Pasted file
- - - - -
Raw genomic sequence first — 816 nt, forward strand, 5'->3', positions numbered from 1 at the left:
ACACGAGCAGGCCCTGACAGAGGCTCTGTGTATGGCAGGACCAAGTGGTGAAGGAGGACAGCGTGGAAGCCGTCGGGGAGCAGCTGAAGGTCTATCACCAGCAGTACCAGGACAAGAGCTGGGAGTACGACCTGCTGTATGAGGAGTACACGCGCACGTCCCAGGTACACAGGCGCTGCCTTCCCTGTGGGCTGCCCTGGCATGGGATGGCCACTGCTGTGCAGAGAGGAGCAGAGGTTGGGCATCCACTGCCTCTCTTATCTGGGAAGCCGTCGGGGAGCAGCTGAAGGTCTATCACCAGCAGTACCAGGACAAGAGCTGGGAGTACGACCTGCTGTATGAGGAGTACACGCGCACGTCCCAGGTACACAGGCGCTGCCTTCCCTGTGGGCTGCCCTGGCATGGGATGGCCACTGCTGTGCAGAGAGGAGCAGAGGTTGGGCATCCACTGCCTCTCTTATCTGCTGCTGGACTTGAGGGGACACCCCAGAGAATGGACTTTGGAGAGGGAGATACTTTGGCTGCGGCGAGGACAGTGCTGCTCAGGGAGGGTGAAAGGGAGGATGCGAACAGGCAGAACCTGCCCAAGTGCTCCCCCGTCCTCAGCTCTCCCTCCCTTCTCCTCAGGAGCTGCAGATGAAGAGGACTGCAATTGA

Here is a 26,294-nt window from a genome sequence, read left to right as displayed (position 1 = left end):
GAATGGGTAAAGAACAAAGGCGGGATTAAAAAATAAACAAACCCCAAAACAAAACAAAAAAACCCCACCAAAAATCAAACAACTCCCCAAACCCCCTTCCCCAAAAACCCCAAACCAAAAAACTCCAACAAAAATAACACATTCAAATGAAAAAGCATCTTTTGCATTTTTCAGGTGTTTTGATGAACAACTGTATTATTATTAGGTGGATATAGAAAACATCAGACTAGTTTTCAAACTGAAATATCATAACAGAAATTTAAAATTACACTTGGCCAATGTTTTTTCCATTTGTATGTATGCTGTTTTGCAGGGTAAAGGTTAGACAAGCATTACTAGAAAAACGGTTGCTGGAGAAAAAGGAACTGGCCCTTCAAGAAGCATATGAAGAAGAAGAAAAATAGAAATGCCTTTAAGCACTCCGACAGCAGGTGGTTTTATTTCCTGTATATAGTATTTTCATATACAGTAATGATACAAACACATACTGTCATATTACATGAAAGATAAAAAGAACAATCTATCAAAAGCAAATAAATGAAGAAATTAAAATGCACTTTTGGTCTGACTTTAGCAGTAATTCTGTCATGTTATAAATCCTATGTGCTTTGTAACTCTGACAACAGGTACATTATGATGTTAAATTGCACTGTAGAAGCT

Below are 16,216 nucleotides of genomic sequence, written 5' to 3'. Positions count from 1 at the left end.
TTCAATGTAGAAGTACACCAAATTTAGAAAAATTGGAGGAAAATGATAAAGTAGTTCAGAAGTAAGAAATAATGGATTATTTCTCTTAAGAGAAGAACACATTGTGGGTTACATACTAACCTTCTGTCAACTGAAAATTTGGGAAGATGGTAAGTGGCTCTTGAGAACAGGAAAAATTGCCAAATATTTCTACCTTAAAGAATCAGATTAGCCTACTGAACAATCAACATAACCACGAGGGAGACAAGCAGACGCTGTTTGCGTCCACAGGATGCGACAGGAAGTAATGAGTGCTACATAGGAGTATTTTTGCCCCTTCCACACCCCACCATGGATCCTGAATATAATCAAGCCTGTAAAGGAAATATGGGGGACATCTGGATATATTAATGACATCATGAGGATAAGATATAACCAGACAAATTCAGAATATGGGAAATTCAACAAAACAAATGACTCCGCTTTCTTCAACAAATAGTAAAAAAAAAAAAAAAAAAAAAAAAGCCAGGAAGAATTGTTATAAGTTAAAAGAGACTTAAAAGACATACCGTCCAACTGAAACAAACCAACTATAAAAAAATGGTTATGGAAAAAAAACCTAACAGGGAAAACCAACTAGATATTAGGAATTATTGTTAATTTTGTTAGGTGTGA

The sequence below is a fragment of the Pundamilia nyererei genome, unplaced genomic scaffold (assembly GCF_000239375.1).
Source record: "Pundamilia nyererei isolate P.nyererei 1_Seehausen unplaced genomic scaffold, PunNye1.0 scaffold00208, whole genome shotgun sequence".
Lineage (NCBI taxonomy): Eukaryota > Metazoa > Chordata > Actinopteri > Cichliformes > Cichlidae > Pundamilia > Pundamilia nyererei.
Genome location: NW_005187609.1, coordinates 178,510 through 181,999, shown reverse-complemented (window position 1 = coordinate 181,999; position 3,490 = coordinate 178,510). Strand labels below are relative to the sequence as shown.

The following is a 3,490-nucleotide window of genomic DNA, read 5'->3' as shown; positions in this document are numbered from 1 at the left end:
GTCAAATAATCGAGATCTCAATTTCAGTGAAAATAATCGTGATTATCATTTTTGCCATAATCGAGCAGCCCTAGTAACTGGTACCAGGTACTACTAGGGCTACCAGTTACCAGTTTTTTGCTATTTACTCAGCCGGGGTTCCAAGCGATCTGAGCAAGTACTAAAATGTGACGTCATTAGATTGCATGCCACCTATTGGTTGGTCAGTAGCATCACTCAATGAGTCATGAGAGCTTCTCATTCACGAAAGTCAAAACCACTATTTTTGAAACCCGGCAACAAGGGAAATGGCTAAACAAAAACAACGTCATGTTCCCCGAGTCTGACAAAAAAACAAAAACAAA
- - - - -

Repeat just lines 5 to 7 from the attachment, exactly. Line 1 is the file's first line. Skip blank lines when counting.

Below are 16,216 nucleotides of genomic sequence, written 5' to 3'. Positions count from 1 at the left end.
TTCAATGTAGAAGTACACCAAATTTAGAAAAATTGGAGGAAAATGATAAAGTAGTTCAGAAGTAAGAAATAATGGATTATTTCTCTTAAGAGAAGAACACATTGTGGGTTACATACTAACCTTCTGTCAACTGAAAATTTGGGAAGATGGTAAGTGGCTCTTGAGAACAGGAAAAATTGCCAAATATTTCTACCTTAAAGAATCAGATTAGCCTACTGAACAATCAACATAACCACGAGGGAGACAAGCAGACGCTGTTTGCGTCCACAGGATGCGACAGGAAGTAATGAGTGCTACATAGGAGTATTTTTGCCCCTTCCACACCCCACCATGGATCCTGAATATAATCAAGCCTGTAAAGGAAATATGGGGGACATCTGGATATATTAATGACATCATGAGGATAAGATATAACCAGACAAATTCAGAATATGGGAAATTCAACAAAACAAATGACTCCGCTTTCTTCAACAAATAGTAAAAAAAAAAAAAAAAAAAAAAAAGCCAGGAAGAATTGTTATAAGTTAAAAGAGACTTAAAAGACATACCGTCCAACTGAAACAAACCAACTATAAAAAAATGGTTATGGAAAAAAAACCTAACAGGGAAAACCAACTAGATATTAGGAATTATTGTTAATTTTGTTAGGTGTGA

The sequence below is a fragment of the Pundamilia nyererei genome, unplaced genomic scaffold (assembly GCF_000239375.1).